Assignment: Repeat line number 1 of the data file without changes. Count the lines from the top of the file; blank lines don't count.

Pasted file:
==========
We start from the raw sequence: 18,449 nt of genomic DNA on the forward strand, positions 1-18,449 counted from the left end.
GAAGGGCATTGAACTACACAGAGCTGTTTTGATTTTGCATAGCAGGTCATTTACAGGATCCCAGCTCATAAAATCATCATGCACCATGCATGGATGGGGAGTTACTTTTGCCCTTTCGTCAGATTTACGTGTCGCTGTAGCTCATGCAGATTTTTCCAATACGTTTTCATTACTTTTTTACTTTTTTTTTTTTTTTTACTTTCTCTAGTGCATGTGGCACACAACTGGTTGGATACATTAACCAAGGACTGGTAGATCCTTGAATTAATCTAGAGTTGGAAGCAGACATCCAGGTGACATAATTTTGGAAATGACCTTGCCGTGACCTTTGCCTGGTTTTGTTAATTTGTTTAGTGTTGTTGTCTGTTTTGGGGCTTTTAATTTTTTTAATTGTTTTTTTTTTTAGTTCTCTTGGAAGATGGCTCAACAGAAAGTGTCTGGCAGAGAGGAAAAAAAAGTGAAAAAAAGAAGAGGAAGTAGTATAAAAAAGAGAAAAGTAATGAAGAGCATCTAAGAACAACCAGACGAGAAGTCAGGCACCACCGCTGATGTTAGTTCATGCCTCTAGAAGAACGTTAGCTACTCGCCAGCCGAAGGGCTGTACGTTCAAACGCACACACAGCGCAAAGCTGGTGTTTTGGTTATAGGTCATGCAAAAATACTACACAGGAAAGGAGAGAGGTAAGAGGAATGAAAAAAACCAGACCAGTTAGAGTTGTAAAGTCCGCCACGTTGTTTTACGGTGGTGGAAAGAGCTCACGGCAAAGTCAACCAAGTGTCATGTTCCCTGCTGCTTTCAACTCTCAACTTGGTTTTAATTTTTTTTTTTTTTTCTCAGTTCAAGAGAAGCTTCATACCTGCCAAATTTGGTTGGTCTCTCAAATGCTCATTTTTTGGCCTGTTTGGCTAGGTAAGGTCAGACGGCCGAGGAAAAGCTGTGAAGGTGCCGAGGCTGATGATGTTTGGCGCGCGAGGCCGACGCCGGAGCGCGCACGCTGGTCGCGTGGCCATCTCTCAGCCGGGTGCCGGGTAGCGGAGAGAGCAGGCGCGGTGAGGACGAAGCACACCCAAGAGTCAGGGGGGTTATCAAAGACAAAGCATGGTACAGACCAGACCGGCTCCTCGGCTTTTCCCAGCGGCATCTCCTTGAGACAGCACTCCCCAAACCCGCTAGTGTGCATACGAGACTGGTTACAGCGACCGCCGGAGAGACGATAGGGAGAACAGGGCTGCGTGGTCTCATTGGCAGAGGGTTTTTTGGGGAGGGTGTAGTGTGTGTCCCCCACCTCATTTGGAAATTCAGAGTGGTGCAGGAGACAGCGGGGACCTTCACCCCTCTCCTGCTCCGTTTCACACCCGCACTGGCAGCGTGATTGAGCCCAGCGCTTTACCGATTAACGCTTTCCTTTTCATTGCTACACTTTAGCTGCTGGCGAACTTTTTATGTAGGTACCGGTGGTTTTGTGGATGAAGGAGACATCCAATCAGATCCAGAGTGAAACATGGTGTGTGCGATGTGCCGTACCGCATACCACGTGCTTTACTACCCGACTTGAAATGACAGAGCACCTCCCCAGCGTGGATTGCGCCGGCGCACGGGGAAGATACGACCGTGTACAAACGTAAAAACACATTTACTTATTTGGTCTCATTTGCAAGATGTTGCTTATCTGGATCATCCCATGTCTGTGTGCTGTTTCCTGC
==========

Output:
We start from the raw sequence: 18,449 nt of genomic DNA on the forward strand, positions 1-18,449 counted from the left end.